Last week Congress won two assembly seats in Madhya Pradesh. The BJP is in power in both those states and its chief ministers were closely involved in the electioneering, so the results provided Modi with a shock and the Congress with rare good news.

Last December, the BJP won the state assembly for the first time in Himachal Pradesh, a small northern state, but was re-elected in Gujarat, Modi’s home state with a reduced majority.

These results show that Modi and his colleagues are still able to win victories in new states where they spread a vision of hope for the aspirational youth, but they can face problems where they are already in power. Projected forward, Congress supporters pray that this is an indication of what could happen in the general election if voters feel short-changed over the Modi’s promises of development.

Few commentators believe that Modi and the BJP will be defeated because that would mean an improbable decline from the 2014 result when the BJP’s National Democratic Alliance won 336 out of 543 seats. But there is speculation about how far that majority might be reduced and how much Modi’s personal image and his pride would be damaged.

Modi tirade in Parliament

Modi reacted extraordinarily to the seat loss in Gujarat with a tirade (video here) lasting more than an hour in parliament on February 7 when he was replying to the president’s address. Traditionally, the prime minister would deal with forward-looking policy issues, but Modi recounted the achievements of the government in somewhat unparliamentarily tub-thumping style.

This indicated that he had been rattled by the Gujarat result, even though the BJP seats only came down from 115 to 99, maintaining a comfortable majority. After 22 years in power, this was a credible result for the BJP, but Modi seems not to have seen it as that.

Similarly at an Economic Times conference a week ago, he spelled out his list of the government’s achievements, accompanied by graphics, that seemed more of a desperate briefing presentation (video here) than a prime ministerial speech.

There are also other signs that the government is anxious to improve its record of achievements, which critics say are far less than Modi and his colleagues claim. Tackling corruption and corporate fraud are two special targets. Recent scams, with businessmen fleeing abroad, have provided opportunities for headline catching action by government departments and the investigating agencies.

The Criminal Bureau of Investigation action has also been stepped up against Karti Chidambaram, son of Palaniappan Chidambaram, a former Congress finance and home minister and a top lawyer. Karti was arrested three days ago for alleged corruption on foreign investment deals that took place when his father was finance minister – providing the BJP with a platform for alleging Congress corruption.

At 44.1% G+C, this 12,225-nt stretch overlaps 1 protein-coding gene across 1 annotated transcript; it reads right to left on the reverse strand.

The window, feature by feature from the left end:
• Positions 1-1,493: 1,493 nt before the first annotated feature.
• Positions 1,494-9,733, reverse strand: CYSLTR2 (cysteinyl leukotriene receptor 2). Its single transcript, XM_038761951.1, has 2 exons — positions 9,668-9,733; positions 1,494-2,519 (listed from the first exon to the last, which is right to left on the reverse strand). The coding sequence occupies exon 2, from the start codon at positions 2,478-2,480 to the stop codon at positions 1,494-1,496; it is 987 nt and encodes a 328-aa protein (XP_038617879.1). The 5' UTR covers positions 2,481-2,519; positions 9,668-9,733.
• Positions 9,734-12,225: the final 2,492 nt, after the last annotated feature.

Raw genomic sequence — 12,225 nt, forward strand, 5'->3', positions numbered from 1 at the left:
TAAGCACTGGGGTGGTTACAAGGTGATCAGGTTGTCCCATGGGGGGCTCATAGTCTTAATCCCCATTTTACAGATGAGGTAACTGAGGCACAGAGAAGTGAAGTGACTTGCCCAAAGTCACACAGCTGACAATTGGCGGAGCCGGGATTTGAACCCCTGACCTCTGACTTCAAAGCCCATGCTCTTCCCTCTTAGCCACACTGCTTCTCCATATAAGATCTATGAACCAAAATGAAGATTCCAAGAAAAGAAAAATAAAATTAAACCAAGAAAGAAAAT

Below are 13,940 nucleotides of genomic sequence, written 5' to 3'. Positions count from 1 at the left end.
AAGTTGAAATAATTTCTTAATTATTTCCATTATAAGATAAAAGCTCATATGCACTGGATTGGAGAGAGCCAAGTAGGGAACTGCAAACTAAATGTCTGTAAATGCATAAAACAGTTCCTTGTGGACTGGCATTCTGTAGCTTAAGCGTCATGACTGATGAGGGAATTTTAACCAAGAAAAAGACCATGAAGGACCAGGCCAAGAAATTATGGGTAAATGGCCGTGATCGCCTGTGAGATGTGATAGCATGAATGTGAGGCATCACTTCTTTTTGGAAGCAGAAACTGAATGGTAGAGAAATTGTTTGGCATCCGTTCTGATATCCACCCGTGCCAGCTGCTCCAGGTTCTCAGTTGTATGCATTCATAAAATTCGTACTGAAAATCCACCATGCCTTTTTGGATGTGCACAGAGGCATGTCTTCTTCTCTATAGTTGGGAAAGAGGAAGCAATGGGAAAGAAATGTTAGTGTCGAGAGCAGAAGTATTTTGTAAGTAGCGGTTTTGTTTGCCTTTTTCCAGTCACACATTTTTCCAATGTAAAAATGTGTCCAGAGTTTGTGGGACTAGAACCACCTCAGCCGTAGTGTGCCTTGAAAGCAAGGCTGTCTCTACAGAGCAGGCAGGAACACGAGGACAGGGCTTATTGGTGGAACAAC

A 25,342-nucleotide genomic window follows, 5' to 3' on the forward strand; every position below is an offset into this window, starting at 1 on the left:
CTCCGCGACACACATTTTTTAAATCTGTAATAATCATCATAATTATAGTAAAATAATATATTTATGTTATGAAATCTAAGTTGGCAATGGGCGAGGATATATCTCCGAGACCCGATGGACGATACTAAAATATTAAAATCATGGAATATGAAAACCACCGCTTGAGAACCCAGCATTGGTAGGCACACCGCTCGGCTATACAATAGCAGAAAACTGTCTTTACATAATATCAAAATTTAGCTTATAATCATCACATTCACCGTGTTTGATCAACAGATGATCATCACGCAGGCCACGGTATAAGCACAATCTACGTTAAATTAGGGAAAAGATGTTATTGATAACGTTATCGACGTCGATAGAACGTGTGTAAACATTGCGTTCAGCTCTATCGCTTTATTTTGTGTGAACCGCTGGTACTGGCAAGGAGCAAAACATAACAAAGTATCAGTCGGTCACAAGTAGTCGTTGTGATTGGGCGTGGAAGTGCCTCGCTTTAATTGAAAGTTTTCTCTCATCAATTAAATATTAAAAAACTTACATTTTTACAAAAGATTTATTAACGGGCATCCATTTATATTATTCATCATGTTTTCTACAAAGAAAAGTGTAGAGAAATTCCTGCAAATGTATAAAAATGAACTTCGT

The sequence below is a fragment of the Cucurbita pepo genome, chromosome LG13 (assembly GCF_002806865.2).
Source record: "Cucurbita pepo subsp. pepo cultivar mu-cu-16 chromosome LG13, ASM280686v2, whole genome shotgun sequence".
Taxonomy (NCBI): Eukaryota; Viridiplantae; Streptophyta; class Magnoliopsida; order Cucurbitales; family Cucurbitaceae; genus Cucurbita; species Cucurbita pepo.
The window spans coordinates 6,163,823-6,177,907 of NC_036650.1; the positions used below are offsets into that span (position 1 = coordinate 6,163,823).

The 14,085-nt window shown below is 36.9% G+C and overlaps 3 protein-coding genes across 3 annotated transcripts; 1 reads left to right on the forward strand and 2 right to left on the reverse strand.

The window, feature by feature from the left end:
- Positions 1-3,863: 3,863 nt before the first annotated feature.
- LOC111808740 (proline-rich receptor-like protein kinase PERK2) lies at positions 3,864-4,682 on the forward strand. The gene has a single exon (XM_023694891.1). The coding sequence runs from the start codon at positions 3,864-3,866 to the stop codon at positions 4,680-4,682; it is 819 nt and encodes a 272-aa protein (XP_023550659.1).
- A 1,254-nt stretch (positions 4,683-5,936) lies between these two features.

Karnataka is the next political battleground with elections due within three months, Congress is in power there, but it has a mixed record and the BJP is determined to win. If it succeeds, Modi and his close colleague, Amit Shah, the BJP president, are expected to consider bringing the general election forward from April-May next year to the end of this year. Elections in Madhya Pradesh and Rajasthan, which are due by November-December, might be held at the same time.

Rahul in Italy

Rahul Gandhi has spent more time recently in Karnataka than in the northeast where he only attended five meetings over two days during the election campaign. He then flew on March 1 to see his grandmother in Italy, behaving as he often does by leaving the country at a crucial political time.

“My Nani is 93. She’s the kindest soul ever. This Holi weekend I’m going to surprise her! I can’t wait to give her a hug,” Gandhi tweeted.

His grandmother might have been surprised, but his critics were not. Once again, Gandhi is not in India when his party needs visible leadership, which is raising questions about his commitment to politics.

The only improvement this time was that he announced where he was going, which he used not to do on frequent trips abroad.

John Elliott is Asia Sentinel’s Delhi correspondent. He blogs at Riding The Elephant.